Comparing the suppliers in this way can be powerful motivator. For example, you could use the comparison data to push your suppliers towards best practice.

Alternatively, you could identify the least competitive suppliers for elimination, or identify other improvement opportunities. If your objective is to reduce your number of suppliers, KPI data could help you make a decision based on the suppliers’ ranking.

Recipe for Success

Keep the following five tips in your procurement toolkit for the next time you’re drafting KPIs and thinking about how to get the most out of your supplier relationships:

  1. Avoid an adversarial approach. Remember, this is all about relationships – and about people. People are more relaxed and inclined to come to an agreement when they aren’t in an adversarial environment. As a procurement professional, you’re going to lead your supplier to success through innovative and progressive means. Essentially, you are the champion of their cause to your senior management.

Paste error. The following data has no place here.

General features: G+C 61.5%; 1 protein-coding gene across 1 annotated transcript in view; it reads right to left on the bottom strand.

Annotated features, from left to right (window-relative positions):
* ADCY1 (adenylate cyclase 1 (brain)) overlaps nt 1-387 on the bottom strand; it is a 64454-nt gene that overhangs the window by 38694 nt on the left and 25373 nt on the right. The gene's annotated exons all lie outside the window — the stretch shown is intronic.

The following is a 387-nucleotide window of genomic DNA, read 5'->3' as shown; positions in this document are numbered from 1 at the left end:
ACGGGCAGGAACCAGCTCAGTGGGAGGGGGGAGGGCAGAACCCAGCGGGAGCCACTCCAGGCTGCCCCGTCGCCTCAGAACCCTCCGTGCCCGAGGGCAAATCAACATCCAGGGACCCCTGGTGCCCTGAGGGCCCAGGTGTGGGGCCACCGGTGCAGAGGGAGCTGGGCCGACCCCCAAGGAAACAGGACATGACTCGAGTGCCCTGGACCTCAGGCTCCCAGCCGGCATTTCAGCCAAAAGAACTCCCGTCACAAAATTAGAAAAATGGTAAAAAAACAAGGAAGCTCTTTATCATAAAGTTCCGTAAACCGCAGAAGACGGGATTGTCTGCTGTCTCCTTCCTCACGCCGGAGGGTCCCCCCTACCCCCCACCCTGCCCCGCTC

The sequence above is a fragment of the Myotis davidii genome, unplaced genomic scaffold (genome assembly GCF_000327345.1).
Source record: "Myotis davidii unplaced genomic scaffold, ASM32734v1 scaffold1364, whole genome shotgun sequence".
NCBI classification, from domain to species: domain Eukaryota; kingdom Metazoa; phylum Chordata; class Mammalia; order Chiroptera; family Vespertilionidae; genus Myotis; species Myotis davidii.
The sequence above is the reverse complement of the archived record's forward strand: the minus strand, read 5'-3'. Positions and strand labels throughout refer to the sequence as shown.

1. Work collaboratively with your supplier to develop each KPI and agree on how it will be used. Let the supplier know which KPIs are critical to your organisation – the ones you’ll be listing on the dashboard and sharing with senior management. This enables the supplier to work with you to develop the best approach for success.
  1. Have regular reviews with the supplier – both formal and informal. Always keep the lines of communication open.
  1. When issues do arise, address them as soon as possible. Workshop with the supplier on how to best solve the issue. Remember, don’t focus on the symptom, but try to identify the root cause of any problem and find a solution that will work for everyone.